I used to experience something similar years ago when I worked in Accident and Emergency; obnoxious patients would arrive, verbally abuse or intimidate staff and still expect prompt and courteous treatment. Unfortunately, as NHS employees, we were not privileged at that time to refuse to attend these patients. That was a shame.
These days, things are quite different, and as a self-employed therapist, I can choose not to see a client if I should so decide.
“But I have rights!” one rather aggressive lady shouted at me earlier this week. “And so do I,” I told her.
Another person called me yesterday to complain about another therapist. The therapist she was complaining about I neither knew nor had ever heard of, but that didn’t matter to this caller.I want to know what you are going to do about it! she demanded.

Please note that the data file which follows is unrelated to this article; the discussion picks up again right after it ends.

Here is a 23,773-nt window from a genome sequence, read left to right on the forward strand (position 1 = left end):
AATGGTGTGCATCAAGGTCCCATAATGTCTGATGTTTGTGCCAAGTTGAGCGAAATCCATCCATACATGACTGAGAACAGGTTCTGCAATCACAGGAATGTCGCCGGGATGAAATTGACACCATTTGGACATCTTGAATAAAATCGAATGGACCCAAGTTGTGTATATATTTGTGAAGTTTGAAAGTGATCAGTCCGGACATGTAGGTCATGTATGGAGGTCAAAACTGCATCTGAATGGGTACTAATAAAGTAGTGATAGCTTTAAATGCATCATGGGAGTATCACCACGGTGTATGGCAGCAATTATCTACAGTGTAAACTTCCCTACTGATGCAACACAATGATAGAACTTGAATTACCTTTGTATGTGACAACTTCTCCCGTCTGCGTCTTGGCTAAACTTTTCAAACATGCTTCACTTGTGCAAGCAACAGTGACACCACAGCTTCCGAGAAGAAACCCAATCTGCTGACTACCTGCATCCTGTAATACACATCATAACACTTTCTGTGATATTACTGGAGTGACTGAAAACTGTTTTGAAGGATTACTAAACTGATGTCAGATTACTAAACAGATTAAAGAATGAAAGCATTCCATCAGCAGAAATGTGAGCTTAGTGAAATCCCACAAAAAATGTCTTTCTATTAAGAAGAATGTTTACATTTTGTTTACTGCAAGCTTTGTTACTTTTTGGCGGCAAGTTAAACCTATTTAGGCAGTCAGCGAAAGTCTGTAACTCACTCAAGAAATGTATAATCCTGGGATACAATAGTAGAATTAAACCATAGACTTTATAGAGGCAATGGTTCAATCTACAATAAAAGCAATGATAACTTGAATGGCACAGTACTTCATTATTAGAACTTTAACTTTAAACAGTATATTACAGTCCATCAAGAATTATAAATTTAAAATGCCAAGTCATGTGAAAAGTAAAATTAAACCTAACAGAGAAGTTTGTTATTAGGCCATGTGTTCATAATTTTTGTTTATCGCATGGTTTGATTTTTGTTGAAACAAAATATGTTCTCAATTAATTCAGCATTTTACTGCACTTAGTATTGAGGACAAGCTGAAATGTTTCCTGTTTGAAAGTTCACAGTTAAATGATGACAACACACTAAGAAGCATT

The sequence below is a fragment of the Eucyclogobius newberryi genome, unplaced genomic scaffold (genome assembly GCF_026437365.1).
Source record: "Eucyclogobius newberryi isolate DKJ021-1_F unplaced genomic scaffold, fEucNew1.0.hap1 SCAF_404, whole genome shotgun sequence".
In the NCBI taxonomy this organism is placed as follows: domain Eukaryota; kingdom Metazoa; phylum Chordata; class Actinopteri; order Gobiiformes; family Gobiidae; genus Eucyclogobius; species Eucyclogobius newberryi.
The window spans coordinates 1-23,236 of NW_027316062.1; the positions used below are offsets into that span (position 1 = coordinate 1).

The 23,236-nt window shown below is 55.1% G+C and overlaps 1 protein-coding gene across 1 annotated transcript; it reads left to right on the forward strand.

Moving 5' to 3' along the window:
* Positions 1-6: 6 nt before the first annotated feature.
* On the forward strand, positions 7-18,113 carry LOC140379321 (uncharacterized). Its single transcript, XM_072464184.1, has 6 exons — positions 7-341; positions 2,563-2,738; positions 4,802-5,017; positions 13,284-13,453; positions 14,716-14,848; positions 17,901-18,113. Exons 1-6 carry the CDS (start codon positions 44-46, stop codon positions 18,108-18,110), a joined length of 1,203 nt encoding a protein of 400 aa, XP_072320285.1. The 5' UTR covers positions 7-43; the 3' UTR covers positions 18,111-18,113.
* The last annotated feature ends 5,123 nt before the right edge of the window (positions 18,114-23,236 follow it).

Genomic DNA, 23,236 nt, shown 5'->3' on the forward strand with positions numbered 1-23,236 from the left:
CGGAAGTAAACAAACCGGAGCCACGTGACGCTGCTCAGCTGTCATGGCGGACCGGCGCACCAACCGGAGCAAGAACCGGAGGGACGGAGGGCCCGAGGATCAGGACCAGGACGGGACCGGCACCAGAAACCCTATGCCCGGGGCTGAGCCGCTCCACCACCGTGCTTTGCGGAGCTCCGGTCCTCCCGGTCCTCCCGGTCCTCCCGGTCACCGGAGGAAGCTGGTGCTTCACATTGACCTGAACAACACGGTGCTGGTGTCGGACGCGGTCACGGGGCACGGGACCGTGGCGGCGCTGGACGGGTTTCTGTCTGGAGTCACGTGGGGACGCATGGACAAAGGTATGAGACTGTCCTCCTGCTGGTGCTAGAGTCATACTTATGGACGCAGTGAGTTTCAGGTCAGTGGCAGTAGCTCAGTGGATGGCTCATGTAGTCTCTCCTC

“Absolutely bugger all.” I told her before hanging up.
The hot weather also creates another phenomenon of the last minute cancellation. This rarely happens in the winter season, but in the warmer weather it increases noticeably. Two main reasons for this – one is that often in between making the appointment and attending the appointment, the person has perked up a bit in the sunshine. No bad thing there.
The other reason is that it seems too much of a nice day to be coming for therapy, so I going to go down the beach instead, can we reschedule?
“No we can’t” is the exact answer I gave this caller, who was telephoning just 10 minutes before her appointment. “Well, that is not a very caring attitude” she told me.
“That is right” I told her, wishing her a pleasant day at the beach.